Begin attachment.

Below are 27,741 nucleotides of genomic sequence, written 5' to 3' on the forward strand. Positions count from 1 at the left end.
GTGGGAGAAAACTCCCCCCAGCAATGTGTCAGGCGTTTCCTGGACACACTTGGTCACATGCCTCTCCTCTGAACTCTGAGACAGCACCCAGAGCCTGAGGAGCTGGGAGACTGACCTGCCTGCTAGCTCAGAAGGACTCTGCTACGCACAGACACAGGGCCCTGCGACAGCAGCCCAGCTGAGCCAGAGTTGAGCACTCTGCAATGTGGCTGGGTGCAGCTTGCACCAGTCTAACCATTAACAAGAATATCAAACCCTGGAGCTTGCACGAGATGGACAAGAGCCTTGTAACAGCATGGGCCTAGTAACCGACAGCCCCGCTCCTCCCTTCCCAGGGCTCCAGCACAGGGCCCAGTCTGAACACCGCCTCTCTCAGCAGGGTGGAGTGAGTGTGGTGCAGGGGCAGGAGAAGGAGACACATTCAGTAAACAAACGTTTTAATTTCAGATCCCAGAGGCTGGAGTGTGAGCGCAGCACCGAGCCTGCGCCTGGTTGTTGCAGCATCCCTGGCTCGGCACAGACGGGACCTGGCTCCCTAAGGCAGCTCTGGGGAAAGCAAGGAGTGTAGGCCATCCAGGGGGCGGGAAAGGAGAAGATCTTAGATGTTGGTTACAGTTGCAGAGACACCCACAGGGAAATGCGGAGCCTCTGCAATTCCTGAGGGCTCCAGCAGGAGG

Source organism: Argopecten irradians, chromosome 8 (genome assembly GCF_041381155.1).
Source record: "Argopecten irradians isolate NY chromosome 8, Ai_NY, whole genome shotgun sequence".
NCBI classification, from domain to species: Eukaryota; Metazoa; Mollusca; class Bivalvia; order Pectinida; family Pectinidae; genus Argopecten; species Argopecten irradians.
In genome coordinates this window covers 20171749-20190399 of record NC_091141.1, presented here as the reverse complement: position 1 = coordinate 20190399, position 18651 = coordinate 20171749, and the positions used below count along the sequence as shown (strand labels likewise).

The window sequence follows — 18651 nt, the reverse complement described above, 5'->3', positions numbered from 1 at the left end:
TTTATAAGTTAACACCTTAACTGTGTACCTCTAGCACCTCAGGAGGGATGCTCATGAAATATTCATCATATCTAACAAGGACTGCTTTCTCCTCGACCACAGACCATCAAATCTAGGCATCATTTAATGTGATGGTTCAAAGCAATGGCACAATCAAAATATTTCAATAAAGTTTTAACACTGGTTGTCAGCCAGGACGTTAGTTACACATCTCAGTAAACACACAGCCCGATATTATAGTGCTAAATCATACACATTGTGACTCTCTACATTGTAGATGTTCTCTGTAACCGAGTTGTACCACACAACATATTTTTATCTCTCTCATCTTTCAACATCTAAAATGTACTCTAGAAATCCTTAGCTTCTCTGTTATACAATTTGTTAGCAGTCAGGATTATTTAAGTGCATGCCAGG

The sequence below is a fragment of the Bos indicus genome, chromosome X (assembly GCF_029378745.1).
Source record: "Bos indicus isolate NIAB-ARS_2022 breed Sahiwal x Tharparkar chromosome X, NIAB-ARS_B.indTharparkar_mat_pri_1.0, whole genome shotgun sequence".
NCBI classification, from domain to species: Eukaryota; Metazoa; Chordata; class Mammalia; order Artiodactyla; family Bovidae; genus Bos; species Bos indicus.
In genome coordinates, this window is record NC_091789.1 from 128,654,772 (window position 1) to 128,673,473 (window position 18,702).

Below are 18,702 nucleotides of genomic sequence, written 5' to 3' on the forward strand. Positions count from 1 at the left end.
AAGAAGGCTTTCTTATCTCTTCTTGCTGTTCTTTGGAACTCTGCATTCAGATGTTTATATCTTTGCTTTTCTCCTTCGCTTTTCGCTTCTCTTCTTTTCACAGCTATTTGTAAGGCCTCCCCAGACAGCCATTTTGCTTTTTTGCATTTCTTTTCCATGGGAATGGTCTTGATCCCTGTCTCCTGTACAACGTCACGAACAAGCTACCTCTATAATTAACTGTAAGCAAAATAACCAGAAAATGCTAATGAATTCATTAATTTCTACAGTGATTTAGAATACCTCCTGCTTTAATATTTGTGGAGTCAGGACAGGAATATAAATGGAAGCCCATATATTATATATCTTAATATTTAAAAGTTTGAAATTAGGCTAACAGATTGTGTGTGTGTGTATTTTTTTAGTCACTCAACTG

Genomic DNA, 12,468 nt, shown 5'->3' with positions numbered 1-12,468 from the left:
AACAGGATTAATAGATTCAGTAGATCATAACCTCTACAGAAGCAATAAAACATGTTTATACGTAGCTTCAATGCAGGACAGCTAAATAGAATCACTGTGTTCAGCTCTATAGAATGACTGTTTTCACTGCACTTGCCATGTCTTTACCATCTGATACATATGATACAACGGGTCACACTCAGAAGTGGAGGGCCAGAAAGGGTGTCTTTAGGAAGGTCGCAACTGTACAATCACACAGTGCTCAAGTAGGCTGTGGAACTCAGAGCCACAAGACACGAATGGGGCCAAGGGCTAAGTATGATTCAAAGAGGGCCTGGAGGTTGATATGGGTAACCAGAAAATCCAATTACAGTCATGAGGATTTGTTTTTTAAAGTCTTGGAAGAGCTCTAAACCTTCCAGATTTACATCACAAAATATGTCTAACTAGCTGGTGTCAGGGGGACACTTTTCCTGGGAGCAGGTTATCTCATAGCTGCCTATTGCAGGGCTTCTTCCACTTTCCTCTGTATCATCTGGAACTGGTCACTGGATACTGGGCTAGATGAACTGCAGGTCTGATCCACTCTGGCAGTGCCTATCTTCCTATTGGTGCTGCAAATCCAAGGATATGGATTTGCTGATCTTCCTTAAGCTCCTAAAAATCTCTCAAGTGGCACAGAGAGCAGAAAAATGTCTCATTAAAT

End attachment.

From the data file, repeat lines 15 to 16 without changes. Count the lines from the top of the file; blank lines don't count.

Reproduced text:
Genomic DNA, 12,468 nt, shown 5'->3' with positions numbered 1-12,468 from the left:
AACAGGATTAATAGATTCAGTAGATCATAACCTCTACAGAAGCAATAAAACATGTTTATACGTAGCTTCAATGCAGGACAGCTAAATAGAATCACTGTGTTCAGCTCTATAGAATGACTGTTTTCACTGCACTTGCCATGTCTTTACCATCTGATACATATGATACAACGGGTCACACTCAGAAGTGGAGGGCCAGAAAGGGTGTCTTTAGGAAGGTCGCAACTGTACAATCACACAGTGCTCAAGTAGGCTGTGGAACTCAGAGCCACAAGACACGAATGGGGCCAAGGGCTAAGTATGATTCAAAGAGGGCCTGGAGGTTGATATGGGTAACCAGAAAATCCAATTACAGTCATGAGGATTTGTTTTTTAAAGTCTTGGAAGAGCTCTAAACCTTCCAGATTTACATCACAAAATATGTCTAACTAGCTGGTGTCAGGGGGACACTTTTCCTGGGAGCAGGTTATCTCATAGCTGCCTATTGCAGGGCTTCTTCCACTTTCCTCTGTATCATCTGGAACTGGTCACTGGATACTGGGCTAGATGAACTGCAGGTCTGATCCACTCTGGCAGTGCCTATCTTCCTATTGGTGCTGCAAATCCAAGGATATGGATTTGCTGATCTTCCTTAAGCTCCTAAAAATCTCTCAAGTGGCACAGAGAGCAGAAAAATGTCTCATTAAAT